Sitting over on Turkey’s eastern Mediterranean coast and backed by the Taurus Mountain range, the Antalya region and city is an all-rounder, accommodating both rich and budget travellers on a visit in Turkey with various activities, beaches, hotels, and restaurants. Antalya is Turkey’s third most popular tourist destination, but if you single out places for beaches, then Mediterranean Antalya is first. No other place in the country of Turkey like Istanbul or Cappadocia can match the beautiful and best beaches and sea, including Cleopatra, Konyaalti, Lara and Kapatus.
Antalya city is the start of the famous Lycian way of Turkey, stretching to the Fethiye region and including many ancient Lycian empire cities. Otherwise, expect beautiful scenery, an excellent weather climate, modern living, and traditional Turkish vibes from Antalya. Frequent tourist flights operate all year round to the Antalya region of Turkey with an airport of the same name that services all coastal resorts, including Alanya, Side, Kemer, Belek, and the large city centre. Antalya also sits on the main D400 highway from east to west of Turkey, so car drivers get here in no time.
As well as being Turkey’s citrus capital, Antalya sits on the famous Turkish Riviera, and the Belek region is Turkey’s golfing capital, so as you can see, there are many tourist reasons for the millions of visitors every year. Other popular attractions and trips include amusement parks, jeep safaris, boat cruises, village tours, and hiring a car to explore and travel at your own pace. Additionally, adrenaline junkies from around Turkey and the world flock thanks to many extreme sports on offer, including paragliding, white water rafting, and canyoning.
Also visit Alanya Castle, Side Ruins, Kaleici old Ottoman town centre, Mount Tahtali, Duden and Manavgat Waterfalls, Aspendos and Perge ancient ruins, Antalya Aquarium and Antalya Museum. Being a seaside destination in Turkey, many like Antalya’s Mediterranean dining scene, of seafood and fish restaurants along the coastline, or alfresco style dining on rooftops. For hotels, choose from the holiday seaside resorts of Alanya, the town centre, Side, Kemer, and Belek. Alternatively, rustic Kas and upmarket Kalkan provide two more choices on the region’s outskirts.
4: Visit Ephesus Ancient City
Sitting one hour’s drive from Izmir, Ephesus’s ancient city hosts millions of people during a visit in Turkey. The Roman historical timeline and well-preserved buildings show insight into a city and destination that nearly rivalled Rome in commercial importance and wealth. Ephesus was built in the 10th Century BC and included the Artemis Temple, one of the Seven Wonders of the Ancient World. More importantly, Ephesus was a revelation church and featured highly in the Bible since Saint John lived here and Saint Peter and the Virgin Mary spent time here.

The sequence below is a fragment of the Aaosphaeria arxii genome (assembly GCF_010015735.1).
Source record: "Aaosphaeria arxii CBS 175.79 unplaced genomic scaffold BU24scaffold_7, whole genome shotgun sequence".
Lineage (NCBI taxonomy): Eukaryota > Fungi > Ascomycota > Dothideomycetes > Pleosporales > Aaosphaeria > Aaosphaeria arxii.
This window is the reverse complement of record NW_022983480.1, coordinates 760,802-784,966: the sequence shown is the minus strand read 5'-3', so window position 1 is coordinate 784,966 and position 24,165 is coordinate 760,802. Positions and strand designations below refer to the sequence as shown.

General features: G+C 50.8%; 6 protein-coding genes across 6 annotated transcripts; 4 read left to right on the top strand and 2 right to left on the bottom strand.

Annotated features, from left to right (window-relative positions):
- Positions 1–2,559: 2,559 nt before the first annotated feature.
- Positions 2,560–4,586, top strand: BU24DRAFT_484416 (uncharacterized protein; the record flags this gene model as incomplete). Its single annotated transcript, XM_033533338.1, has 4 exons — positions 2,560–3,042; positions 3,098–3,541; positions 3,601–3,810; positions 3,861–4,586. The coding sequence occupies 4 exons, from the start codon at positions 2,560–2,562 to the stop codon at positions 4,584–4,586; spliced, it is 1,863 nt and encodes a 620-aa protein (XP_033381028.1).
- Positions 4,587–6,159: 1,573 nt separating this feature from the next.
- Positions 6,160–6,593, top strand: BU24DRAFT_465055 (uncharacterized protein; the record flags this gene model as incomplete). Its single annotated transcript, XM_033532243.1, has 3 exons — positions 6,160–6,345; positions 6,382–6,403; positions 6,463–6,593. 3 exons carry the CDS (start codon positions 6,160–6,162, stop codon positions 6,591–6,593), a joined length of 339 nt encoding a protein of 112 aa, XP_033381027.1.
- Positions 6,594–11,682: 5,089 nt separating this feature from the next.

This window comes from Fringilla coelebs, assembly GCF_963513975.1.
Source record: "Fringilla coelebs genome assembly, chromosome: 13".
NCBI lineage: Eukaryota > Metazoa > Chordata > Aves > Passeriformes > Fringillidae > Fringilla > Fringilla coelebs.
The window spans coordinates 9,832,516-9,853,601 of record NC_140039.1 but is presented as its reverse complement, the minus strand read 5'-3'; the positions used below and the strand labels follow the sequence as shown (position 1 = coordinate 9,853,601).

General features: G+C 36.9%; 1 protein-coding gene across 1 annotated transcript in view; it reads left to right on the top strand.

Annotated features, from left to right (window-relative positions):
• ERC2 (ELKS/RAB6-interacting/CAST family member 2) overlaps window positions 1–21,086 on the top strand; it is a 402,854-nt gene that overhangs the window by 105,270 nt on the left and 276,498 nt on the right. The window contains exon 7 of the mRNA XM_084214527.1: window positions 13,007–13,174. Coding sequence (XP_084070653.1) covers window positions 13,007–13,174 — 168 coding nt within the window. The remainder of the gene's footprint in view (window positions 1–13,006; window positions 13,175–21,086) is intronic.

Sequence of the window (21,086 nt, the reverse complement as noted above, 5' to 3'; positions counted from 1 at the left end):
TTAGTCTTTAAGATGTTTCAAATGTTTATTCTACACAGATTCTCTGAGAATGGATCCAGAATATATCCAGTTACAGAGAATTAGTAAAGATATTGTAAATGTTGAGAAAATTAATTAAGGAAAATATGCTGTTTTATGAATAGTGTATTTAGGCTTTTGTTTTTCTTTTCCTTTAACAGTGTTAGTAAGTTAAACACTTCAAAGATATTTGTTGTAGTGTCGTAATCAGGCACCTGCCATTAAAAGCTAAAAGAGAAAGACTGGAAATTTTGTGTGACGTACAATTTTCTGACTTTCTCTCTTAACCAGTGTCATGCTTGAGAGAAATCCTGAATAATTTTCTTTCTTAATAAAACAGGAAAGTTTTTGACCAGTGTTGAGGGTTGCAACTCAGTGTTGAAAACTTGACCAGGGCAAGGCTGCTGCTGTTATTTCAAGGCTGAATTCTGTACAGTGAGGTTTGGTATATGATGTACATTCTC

Notable points in history included joining the famed Ionian league. Unfortunately, the edging away of the Aegean Sea diminished sea trade and its Roman port status. These days, historians carefully reconstructed the city and landmark buildings, including the Celsius Library dating from 125AD, the Hellenistic Grand Theatre, the Temple of Hadrian, the Roman Terrace houses, Marble Road, public latrines, bath complexes and the Odeon arena. While visiting Ephesus, another place to visit is the Virgin Mary’s house, high in the Selcuk hills, where the Catholic church believes she ascended.
5: Pamukkale and Hierapolis City
In Turkey’s Denizli region, about three-hour drive from Izmir, the hillside Pamukkale is aptly named because of the white cotton castle appearance. In 2014, the pools and nearby ruins of Hierapolis city were Turkey’s most visited attractions, although these days, Pamukkale often competes with Ephesus for the number one spot in Turkey. Both are Turkish UNESCO World Heritage sites, and science explains that the solidified white pools start from natural spring water with high amounts of calcium. During the Roman era, wounded soldiers used to come here for healing. But Pamukkale remained off the mainstream tourism grid until 1970 when package tours came to Turkey.
Naturally, masses of tourists often disrupt places of natural beauty, and in Pamukkale, waste filled the pools that were already suffering because of extra foot traffic. Finally, Turkey’s government intervened to save Pamukkale, and these days, visitors can enjoy the natural landmark without ruining it. Nearby, Cleopatra’s pool asks visitors to pay an extra fee to swim in. The spa water helps skin disorders elevate blood pressure, arthritis, and other neurological disorders. Also, see nearby ancient Hierapolis city, dating from the 2nd century BC. Closely connected with the pagan gods and spring waters of Pamukkale, these days, the best-preserved structure is the large amphitheatre.